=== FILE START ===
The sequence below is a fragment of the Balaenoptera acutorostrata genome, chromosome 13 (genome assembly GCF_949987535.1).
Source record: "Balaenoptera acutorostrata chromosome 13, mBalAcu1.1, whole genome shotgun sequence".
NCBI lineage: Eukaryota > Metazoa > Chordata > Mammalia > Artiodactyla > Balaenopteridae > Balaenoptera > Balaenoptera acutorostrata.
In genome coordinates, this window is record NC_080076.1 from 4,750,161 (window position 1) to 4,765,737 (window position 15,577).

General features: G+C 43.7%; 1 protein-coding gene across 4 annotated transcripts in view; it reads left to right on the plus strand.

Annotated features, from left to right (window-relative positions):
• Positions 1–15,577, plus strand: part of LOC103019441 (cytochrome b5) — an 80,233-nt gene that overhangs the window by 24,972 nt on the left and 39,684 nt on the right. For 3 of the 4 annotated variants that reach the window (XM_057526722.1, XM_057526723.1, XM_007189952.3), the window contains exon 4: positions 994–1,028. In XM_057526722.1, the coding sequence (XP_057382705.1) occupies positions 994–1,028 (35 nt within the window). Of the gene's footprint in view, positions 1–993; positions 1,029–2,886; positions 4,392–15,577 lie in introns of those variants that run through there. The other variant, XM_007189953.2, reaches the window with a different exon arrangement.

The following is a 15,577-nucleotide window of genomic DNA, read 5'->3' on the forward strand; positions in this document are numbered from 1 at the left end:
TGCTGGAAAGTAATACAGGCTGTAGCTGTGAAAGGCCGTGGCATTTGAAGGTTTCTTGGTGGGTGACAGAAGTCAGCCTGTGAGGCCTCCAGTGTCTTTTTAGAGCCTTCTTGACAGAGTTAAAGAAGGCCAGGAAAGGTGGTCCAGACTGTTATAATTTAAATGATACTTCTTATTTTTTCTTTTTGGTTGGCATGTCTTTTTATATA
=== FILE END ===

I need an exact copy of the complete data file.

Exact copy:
The sequence below is a fragment of the Balaenoptera acutorostrata genome, chromosome 13 (genome assembly GCF_949987535.1).
Source record: "Balaenoptera acutorostrata chromosome 13, mBalAcu1.1, whole genome shotgun sequence".
NCBI lineage: Eukaryota > Metazoa > Chordata > Mammalia > Artiodactyla > Balaenopteridae > Balaenoptera > Balaenoptera acutorostrata.
In genome coordinates, this window is record NC_080076.1 from 4,750,161 (window position 1) to 4,765,737 (window position 15,577).

General features: G+C 43.7%; 1 protein-coding gene across 4 annotated transcripts in view; it reads left to right on the plus strand.

Annotated features, from left to right (window-relative positions):
• Positions 1–15,577, plus strand: part of LOC103019441 (cytochrome b5) — an 80,233-nt gene that overhangs the window by 24,972 nt on the left and 39,684 nt on the right. For 3 of the 4 annotated variants that reach the window (XM_057526722.1, XM_057526723.1, XM_007189952.3), the window contains exon 4: positions 994–1,028. In XM_057526722.1, the coding sequence (XP_057382705.1) occupies positions 994–1,028 (35 nt within the window). Of the gene's footprint in view, positions 1–993; positions 1,029–2,886; positions 4,392–15,577 lie in introns of those variants that run through there. The other variant, XM_007189953.2, reaches the window with a different exon arrangement.

The following is a 15,577-nucleotide window of genomic DNA, read 5'->3' on the forward strand; positions in this document are numbered from 1 at the left end:
TGCTGGAAAGTAATACAGGCTGTAGCTGTGAAAGGCCGTGGCATTTGAAGGTTTCTTGGTGGGTGACAGAAGTCAGCCTGTGAGGCCTCCAGTGTCTTTTTAGAGCCTTCTTGACAGAGTTAAAGAAGGCCAGGAAAGGTGGTCCAGACTGTTATAATTTAAATGATACTTCTTATTTTTTCTTTTTGGTTGGCATGTCTTTTTATATA